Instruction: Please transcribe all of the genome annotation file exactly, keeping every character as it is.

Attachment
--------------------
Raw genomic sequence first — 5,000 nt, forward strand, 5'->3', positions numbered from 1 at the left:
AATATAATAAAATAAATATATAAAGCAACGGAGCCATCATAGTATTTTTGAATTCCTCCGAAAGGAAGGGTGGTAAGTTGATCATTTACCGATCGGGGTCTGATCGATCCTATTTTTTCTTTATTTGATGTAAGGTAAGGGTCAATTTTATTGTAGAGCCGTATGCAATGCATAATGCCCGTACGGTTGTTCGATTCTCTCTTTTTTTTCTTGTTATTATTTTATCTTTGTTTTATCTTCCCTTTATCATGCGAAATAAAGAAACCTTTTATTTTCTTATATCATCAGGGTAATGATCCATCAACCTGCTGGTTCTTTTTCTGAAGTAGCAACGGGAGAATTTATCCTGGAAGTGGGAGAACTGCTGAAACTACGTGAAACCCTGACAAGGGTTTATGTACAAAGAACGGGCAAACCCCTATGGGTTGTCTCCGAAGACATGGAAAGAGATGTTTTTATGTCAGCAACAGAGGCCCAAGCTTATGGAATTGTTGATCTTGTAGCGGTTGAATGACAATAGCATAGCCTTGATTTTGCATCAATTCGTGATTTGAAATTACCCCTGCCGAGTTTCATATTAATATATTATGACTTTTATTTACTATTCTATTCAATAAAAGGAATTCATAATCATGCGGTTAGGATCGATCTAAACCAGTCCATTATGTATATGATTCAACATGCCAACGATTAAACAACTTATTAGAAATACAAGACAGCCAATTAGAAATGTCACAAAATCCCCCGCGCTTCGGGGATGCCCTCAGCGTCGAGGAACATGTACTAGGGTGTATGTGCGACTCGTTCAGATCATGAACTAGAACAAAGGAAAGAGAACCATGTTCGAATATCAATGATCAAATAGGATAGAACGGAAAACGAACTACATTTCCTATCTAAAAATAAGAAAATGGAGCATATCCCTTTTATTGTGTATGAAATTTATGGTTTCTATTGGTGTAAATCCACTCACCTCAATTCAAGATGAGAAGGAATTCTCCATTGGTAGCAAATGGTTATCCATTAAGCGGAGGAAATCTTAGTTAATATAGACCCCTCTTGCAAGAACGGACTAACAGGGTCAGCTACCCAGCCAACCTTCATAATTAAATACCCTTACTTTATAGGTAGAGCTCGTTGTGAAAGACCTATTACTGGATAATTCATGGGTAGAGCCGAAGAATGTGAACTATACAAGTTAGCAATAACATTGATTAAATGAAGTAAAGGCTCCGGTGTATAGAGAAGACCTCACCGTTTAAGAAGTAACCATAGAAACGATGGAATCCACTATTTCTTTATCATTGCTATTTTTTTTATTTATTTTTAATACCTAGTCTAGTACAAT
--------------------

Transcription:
Raw genomic sequence first — 5,000 nt, forward strand, 5'->3', positions numbered from 1 at the left:
AATATAATAAAATAAATATATAAAGCAACGGAGCCATCATAGTATTTTTGAATTCCTCCGAAAGGAAGGGTGGTAAGTTGATCATTTACCGATCGGGGTCTGATCGATCCTATTTTTTCTTTATTTGATGTAAGGTAAGGGTCAATTTTATTGTAGAGCCGTATGCAATGCATAATGCCCGTACGGTTGTTCGATTCTCTCTTTTTTTTCTTGTTATTATTTTATCTTTGTTTTATCTTCCCTTTATCATGCGAAATAAAGAAACCTTTTATTTTCTTATATCATCAGGGTAATGATCCATCAACCTGCTGGTTCTTTTTCTGAAGTAGCAACGGGAGAATTTATCCTGGAAGTGGGAGAACTGCTGAAACTACGTGAAACCCTGACAAGGGTTTATGTACAAAGAACGGGCAAACCCCTATGGGTTGTCTCCGAAGACATGGAAAGAGATGTTTTTATGTCAGCAACAGAGGCCCAAGCTTATGGAATTGTTGATCTTGTAGCGGTTGAATGACAATAGCATAGCCTTGATTTTGCATCAATTCGTGATTTGAAATTACCCCTGCCGAGTTTCATATTAATATATTATGACTTTTATTTACTATTCTATTCAATAAAAGGAATTCATAATCATGCGGTTAGGATCGATCTAAACCAGTCCATTATGTATATGATTCAACATGCCAACGATTAAACAACTTATTAGAAATACAAGACAGCCAATTAGAAATGTCACAAAATCCCCCGCGCTTCGGGGATGCCCTCAGCGTCGAGGAACATGTACTAGGGTGTATGTGCGACTCGTTCAGATCATGAACTAGAACAAAGGAAAGAGAACCATGTTCGAATATCAATGATCAAATAGGATAGAACGGAAAACGAACTACATTTCCTATCTAAAAATAAGAAAATGGAGCATATCCCTTTTATTGTGTATGAAATTTATGGTTTCTATTGGTGTAAATCCACTCACCTCAATTCAAGATGAGAAGGAATTCTCCATTGGTAGCAAATGGTTATCCATTAAGCGGAGGAAATCTTAGTTAATATAGACCCCTCTTGCAAGAACGGACTAACAGGGTCAGCTACCCAGCCAACCTTCATAATTAAATACCCTTACTTTATAGGTAGAGCTCGTTGTGAAAGACCTATTACTGGATAATTCATGGGTAGAGCCGAAGAATGTGAACTATACAAGTTAGCAATAACATTGATTAAATGAAGTAAAGGCTCCGGTGTATAGAGAAGACCTCACCGTTTAAGAAGTAACCATAGAAACGATGGAATCCACTATTTCTTTATCATTGCTATTTTTTTTATTTATTTTTAATACCTAGTCTAGTACAAT